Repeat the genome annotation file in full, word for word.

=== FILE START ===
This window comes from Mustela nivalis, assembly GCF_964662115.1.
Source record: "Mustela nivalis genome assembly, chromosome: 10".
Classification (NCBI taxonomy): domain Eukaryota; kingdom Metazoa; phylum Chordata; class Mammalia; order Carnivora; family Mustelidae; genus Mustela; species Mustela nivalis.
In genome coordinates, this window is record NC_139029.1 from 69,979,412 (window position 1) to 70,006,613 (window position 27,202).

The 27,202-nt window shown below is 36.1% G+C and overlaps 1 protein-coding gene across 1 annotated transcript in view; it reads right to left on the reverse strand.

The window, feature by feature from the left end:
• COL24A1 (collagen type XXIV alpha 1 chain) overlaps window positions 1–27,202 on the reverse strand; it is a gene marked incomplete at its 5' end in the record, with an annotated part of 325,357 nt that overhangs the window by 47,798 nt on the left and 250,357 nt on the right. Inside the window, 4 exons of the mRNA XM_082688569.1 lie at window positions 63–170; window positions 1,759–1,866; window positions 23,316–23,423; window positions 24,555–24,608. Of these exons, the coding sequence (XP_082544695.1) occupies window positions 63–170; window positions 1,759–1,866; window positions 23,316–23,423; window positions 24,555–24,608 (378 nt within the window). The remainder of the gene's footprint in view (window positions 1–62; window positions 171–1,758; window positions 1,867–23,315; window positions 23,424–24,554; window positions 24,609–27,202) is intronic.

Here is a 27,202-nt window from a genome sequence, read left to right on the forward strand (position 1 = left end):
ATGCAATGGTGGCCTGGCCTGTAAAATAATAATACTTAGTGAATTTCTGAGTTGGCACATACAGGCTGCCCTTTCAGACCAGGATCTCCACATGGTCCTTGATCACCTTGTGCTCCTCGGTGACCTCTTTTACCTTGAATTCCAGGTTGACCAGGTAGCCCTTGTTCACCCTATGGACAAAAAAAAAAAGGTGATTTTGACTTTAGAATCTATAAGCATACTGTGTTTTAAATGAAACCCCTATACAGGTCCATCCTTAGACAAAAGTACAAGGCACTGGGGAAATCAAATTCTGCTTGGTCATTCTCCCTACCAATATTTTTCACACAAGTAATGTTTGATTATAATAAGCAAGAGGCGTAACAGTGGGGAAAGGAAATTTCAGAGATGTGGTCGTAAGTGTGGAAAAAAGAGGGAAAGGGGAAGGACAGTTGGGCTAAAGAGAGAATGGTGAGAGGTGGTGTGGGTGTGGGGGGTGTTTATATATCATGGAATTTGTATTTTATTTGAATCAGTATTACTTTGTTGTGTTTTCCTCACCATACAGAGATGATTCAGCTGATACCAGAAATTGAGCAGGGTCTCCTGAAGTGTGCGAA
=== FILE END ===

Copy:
This window comes from Mustela nivalis, assembly GCF_964662115.1.
Source record: "Mustela nivalis genome assembly, chromosome: 10".
Classification (NCBI taxonomy): domain Eukaryota; kingdom Metazoa; phylum Chordata; class Mammalia; order Carnivora; family Mustelidae; genus Mustela; species Mustela nivalis.
In genome coordinates, this window is record NC_139029.1 from 69,979,412 (window position 1) to 70,006,613 (window position 27,202).

The 27,202-nt window shown below is 36.1% G+C and overlaps 1 protein-coding gene across 1 annotated transcript in view; it reads right to left on the reverse strand.

The window, feature by feature from the left end:
• COL24A1 (collagen type XXIV alpha 1 chain) overlaps window positions 1–27,202 on the reverse strand; it is a gene marked incomplete at its 5' end in the record, with an annotated part of 325,357 nt that overhangs the window by 47,798 nt on the left and 250,357 nt on the right. Inside the window, 4 exons of the mRNA XM_082688569.1 lie at window positions 63–170; window positions 1,759–1,866; window positions 23,316–23,423; window positions 24,555–24,608. Of these exons, the coding sequence (XP_082544695.1) occupies window positions 63–170; window positions 1,759–1,866; window positions 23,316–23,423; window positions 24,555–24,608 (378 nt within the window). The remainder of the gene's footprint in view (window positions 1–62; window positions 171–1,758; window positions 1,867–23,315; window positions 23,424–24,554; window positions 24,609–27,202) is intronic.

Here is a 27,202-nt window from a genome sequence, read left to right on the forward strand (position 1 = left end):
ATGCAATGGTGGCCTGGCCTGTAAAATAATAATACTTAGTGAATTTCTGAGTTGGCACATACAGGCTGCCCTTTCAGACCAGGATCTCCACATGGTCCTTGATCACCTTGTGCTCCTCGGTGACCTCTTTTACCTTGAATTCCAGGTTGACCAGGTAGCCCTTGTTCACCCTATGGACAAAAAAAAAAAGGTGATTTTGACTTTAGAATCTATAAGCATACTGTGTTTTAAATGAAACCCCTATACAGGTCCATCCTTAGACAAAAGTACAAGGCACTGGGGAAATCAAATTCTGCTTGGTCATTCTCCCTACCAATATTTTTCACACAAGTAATGTTTGATTATAATAAGCAAGAGGCGTAACAGTGGGGAAAGGAAATTTCAGAGATGTGGTCGTAAGTGTGGAAAAAAGAGGGAAAGGGGAAGGACAGTTGGGCTAAAGAGAGAATGGTGAGAGGTGGTGTGGGTGTGGGGGGTGTTTATATATCATGGAATTTGTATTTTATTTGAATCAGTATTACTTTGTTGTGTTTTCCTCACCATACAGAGATGATTCAGCTGATACCAGAAATTGAGCAGGGTCTCCTGAAGTGTGCGAA